TW: mentions of blood, organ donation, death.
Blood, guts, organs, pregnancy.
Our class’ sociology readings for the week were based around organ and blood donation in society. Sometime in the middle of today’s discussion, I had to make an effort to stop my hands from shaking. The class brought to the forefront of my mind something that I pushed to the back as much as I could: the possibility of having to carry out decisions like these for my family. Being forced to cheerfully give up something that for years I had claimed as mine.
I sat in that class as all of us discussed the ramifications of these donations. Would we be comfortable donating them to a criminal? How much could we donate before we considered it enough? And as the conversation continued, I began to imagine my father’s cheerful eyes in a complete stranger’s face, and then my mother and then my brother, all in varying conditions.
The idea of my family as separate in the flesh and in the spirit is not one I have ever been able to internalize. Their presence in my life has always been tied to physical signifiers, such as a hug, their voices, even them covering me with a blanket at 3 a.m. Their presence away from these is…unthinkable.
It was at this time I began thinking of calm and inner peace and how much farther in that aspect, despite my somewhat equable demeanor of the last few months, I actually had to go.
Inner peace. The sun is shining inside you every day, birds tweet cheerfully and you have the power to turn a bad day into an amazing one through the power of self-care.
My life isn’t like that. I have days when I’m delirious with happiness over successfully cooking a meal for my friends. And then there are days when I brood over the fact that I’ve been rejected for three different opportunities in the last three months and can’t get over the feeling that it’s all I’ll amount to. Neither of these feelings means that I’m not working on finding my own version of calm. But that’s the central issue of the inner peace that’s marketed to us; it exists in a vacuum.
We all aspire to this ideal of inner peace, the one I’ve written about above, where we’re in control of our life all the time, when we can shape where it goes always. Doing this, we usually begin to conflate the idea with happiness, which is…almost the opposite of inner peace.
Obviously, I want to be happy and we all chase after that feeling everyday when we make our decisions. However, the idea of happiness as a constant that is always to be kept chained and next to us then begins to manifest itself in short term decisions. When happiness become a habit, we begin to crave it, not knowing how to deal with the other feelings we naturally have in the course of our lives.
The calm of inner peace isn’t like the happiness that must be pursued with a butterfly net in one hand. It’s about seeing that the birds aren’t chirping, the sun inside us sometimes changes nothing and no matter how much I try or you try, things still keep going wrong. In that way, inner peace for me is looking at a situation, knowing that it is possible that I can very possibly do nothing about it, and then letting that feeling go. Somehow, the brief realization of my own helplessness is enough to let me see that in the end, I am the one who is accountable to myself every single day. It’s okay if I can’t manage something today. Life is a process every day.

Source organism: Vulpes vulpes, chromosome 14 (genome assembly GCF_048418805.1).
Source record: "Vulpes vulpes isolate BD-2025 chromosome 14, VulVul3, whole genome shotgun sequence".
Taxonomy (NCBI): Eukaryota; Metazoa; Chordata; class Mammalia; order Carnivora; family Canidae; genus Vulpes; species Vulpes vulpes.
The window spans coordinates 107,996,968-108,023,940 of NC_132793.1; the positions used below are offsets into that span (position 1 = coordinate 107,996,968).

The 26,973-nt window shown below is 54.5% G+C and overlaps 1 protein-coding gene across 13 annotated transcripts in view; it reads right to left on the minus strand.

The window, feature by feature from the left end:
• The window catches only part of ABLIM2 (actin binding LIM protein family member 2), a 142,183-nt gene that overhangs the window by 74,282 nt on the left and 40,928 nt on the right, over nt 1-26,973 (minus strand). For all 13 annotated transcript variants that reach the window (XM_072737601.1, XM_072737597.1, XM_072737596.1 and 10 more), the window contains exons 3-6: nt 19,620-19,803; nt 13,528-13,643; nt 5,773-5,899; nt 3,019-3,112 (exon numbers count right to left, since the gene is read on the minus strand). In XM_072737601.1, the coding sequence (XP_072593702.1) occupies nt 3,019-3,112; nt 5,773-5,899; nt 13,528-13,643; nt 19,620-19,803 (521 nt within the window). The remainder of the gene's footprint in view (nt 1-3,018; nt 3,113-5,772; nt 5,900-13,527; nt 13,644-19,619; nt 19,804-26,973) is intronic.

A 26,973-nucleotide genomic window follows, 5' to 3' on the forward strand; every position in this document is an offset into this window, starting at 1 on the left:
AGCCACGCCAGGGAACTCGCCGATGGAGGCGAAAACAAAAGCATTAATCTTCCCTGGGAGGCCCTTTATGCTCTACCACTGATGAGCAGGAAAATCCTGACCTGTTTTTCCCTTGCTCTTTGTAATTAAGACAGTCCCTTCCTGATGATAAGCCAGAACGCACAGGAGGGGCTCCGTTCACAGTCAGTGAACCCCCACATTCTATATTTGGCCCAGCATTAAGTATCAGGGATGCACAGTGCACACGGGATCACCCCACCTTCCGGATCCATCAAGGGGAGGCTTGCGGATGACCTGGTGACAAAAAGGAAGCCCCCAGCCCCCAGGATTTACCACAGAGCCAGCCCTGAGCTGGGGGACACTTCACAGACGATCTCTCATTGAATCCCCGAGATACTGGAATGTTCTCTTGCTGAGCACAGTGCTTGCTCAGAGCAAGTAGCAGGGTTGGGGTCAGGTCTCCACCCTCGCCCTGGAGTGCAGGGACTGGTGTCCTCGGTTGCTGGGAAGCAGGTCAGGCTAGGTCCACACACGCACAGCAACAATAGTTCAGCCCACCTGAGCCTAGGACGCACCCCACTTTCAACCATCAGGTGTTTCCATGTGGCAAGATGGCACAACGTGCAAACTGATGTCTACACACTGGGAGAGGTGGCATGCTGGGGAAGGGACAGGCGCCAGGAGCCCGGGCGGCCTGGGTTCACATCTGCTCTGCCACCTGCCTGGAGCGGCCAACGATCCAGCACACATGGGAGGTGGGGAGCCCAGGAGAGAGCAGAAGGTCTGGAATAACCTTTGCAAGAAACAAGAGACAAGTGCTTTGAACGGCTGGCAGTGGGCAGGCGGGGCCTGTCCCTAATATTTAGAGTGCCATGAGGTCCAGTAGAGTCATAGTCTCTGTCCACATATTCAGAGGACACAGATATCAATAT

Since it is, there are multiple opportunities to experiment with all kinds of emotions and sit with them and feel them and think about them. When I allow myself to experience life slowly, every day, calm becomes about me recognizing this ability we all have to experience a wide range of feelings, from frustration to anger to euphoria, and still working towards being the best version of myself possible.
Calm isn’t about working away from your feelings. It’s about working with your feelings and taking their help. If I can’t separate the idea of my parents from their everyday, physical presence, it’s fine. Maybe I’m not meant to, right now. But I will use those feelings of panic and terror that I felt in my sociology class to propel me towards loving my parents more, understanding them more, so that the concept of a future without them isn’t as terrifying, because I’ll have known my parents as my parents and as individuals. Trying to transcend that fear and panic through ignoring them and attaching myself to only myself isn’t going to help me because it doesn’t really help my growth as a person, it only locks off parts of myself. I want inner peace to be gradual, so that it can push me to love, to learn and to know how to transform anger into something better, rather than it breaking my back when I try to reach it.
I’m going to post this and go over my sociology notes again.
This ‘inner peace’ thing is a journey right now. I don’t think it’ll ever end.
And I’m okay with that.